Posts Tagged ‘makara thorana ’

The beauty and intricacy of sculpture lies in its detailing and form. It doesnt reveal itself easily though the free flow does captivate you on first instance, it continues to hold you in its sway every time you revisit …

I quote Sri Aurobindo to correctly capture its essence

A great oriental work of art does not easily reveal its secret to one who comes to it solely in a mood of aesthetic curiosity or with a considering critical objective mind still less as the cultivated and interested tourist passing among strange and foreign things; but it has to be seen in loneliness; in the solitude of one’s self in moments when one is capable of long and deep meditation and as little weighted as possible with the conventions of material life.”

The problem is just sitting in penance in front of a sculpture is not going to get you going at the start - the initiation has to be done and for that you need an expert guide or a guru to take you on your journey of discovery, unfortunately not many are privileged to have that. So we turn to the next best - books. Problem with books especially on sculpture and those that are authored by experts, is that they don’t start from the basics or rather, they expect you to have reached a certain stage before you pick them up. So how do you bridge that gap, from zero to a plane where you can confidently pick a work and start reading.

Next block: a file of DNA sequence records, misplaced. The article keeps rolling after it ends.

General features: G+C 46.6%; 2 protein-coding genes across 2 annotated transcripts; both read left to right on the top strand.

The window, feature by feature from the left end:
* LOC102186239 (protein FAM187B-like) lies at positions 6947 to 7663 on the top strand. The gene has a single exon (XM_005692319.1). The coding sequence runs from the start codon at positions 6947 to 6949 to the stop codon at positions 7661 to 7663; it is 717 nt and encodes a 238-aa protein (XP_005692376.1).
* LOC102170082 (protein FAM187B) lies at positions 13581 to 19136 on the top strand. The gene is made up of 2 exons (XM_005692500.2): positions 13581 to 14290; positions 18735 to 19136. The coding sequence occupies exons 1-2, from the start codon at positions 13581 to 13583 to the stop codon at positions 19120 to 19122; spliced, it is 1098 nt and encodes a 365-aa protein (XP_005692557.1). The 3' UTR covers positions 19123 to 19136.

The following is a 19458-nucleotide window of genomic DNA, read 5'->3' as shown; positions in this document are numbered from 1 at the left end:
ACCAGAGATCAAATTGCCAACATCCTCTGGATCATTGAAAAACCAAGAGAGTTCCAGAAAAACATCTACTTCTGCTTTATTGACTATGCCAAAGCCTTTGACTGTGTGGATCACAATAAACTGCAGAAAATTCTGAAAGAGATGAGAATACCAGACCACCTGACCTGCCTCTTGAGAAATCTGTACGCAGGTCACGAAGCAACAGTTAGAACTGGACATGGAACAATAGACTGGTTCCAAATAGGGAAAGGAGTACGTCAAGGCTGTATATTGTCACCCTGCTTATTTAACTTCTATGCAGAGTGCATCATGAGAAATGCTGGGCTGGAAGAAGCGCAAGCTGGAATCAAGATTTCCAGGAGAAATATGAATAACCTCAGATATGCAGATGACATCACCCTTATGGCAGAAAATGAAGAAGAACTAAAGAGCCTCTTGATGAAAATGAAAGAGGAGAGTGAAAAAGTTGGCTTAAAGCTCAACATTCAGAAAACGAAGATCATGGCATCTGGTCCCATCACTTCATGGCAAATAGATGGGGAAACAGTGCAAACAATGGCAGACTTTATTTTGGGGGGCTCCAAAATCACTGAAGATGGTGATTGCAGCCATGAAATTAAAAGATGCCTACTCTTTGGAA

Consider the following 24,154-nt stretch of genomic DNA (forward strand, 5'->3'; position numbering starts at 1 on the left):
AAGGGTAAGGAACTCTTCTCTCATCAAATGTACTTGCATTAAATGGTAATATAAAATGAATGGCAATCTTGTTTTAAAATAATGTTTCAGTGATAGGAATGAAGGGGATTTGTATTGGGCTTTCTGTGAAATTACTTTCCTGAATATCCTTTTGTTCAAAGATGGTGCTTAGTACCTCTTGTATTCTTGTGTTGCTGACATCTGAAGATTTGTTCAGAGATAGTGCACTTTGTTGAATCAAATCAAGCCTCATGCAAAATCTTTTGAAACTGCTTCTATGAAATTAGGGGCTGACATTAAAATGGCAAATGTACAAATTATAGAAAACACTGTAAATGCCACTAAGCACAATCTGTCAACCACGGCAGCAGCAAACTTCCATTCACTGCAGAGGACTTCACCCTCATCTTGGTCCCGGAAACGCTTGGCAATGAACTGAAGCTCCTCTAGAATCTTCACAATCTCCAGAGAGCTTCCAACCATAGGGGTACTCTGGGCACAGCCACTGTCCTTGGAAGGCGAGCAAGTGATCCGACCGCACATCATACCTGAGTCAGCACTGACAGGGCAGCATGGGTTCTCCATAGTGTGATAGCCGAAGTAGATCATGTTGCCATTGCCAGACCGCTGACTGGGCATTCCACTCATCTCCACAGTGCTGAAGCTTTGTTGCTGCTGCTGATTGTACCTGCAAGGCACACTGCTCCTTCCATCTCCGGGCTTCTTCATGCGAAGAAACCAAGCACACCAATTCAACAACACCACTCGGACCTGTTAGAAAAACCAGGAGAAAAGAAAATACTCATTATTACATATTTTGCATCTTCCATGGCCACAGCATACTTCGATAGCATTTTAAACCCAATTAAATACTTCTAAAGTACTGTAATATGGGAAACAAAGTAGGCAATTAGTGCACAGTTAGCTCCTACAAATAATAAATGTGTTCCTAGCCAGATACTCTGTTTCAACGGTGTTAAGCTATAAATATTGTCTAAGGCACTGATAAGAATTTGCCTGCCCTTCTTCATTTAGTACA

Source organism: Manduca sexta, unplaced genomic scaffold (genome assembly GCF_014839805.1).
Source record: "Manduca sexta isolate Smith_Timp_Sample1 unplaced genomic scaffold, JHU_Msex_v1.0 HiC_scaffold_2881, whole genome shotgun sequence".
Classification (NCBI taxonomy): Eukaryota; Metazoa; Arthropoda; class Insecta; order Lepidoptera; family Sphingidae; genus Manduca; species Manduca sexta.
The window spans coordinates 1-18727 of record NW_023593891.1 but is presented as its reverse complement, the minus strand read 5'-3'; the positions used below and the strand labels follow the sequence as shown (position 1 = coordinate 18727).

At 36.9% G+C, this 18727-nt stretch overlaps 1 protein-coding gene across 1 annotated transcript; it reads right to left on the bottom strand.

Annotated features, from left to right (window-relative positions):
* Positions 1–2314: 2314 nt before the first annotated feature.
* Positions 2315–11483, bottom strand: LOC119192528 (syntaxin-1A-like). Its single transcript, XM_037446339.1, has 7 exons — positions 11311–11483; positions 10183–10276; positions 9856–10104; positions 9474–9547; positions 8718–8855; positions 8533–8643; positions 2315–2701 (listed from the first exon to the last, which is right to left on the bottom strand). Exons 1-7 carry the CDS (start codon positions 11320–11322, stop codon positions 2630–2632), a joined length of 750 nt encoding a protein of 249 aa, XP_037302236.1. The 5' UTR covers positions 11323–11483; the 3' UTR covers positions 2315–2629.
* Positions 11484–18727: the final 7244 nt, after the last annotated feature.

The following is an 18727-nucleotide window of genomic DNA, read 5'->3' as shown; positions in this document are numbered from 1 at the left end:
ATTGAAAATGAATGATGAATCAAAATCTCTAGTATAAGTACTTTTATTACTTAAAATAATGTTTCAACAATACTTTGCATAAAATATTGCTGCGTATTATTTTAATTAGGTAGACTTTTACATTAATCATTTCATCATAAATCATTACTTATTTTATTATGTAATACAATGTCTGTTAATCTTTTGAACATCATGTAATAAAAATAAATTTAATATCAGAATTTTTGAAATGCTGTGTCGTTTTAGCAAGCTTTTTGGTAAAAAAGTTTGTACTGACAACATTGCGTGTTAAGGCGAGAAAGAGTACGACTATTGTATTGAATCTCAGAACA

One good work, i would recommend is Sri Gopinath Rao’s Elements of Hindu Iconography. He has wonderfully illustrated much of his works which help novices like me to pickup what he is saying easily. for eg, lets take something as simple as an ear ring. Does Makara kundala and Patra Kundala sound latin to you. You do find repeated references to these in any description of a sculpture. What are these.

Take this fantastic chola bronze on exhibit at the National Museum, Delhi.


One can go into raptures, just describing the image but am restricting the narrative to the ear rings alone.

shiva nataraja delhi national musuem

You can see obviously that he wears different ear ornaments for each side.

makara kundala 1
patra kundala 1

The one he is wearing on his left is called a patra Kundla - literally patra or leaf - is a circular ornament which was inserted in the lobes and made ( atleast originally of the leaf of a palm tree).

patra kundala

The right ear has more complicated equipment on display. Its the mythological Makara Kundala. We have seen the Makara in depth earlier but chanced on this fantastic sculpture from Java


( btw, Makara is a marine creature - mythological - with the trunk of an elephant, the feet of a lion, the sears of a pig, the body of a fish, sabre like teeth turned outwards, eyes like a monkey and the list goes one - the best however is it fantastically elaborate tail)

Why did he come to wear this on his right ear - well got to do some searching for that. ( well there are more macabre ear rings - which we will see later)

makara kundala

So, that my friends is just an intro for the two earrings of Shiva.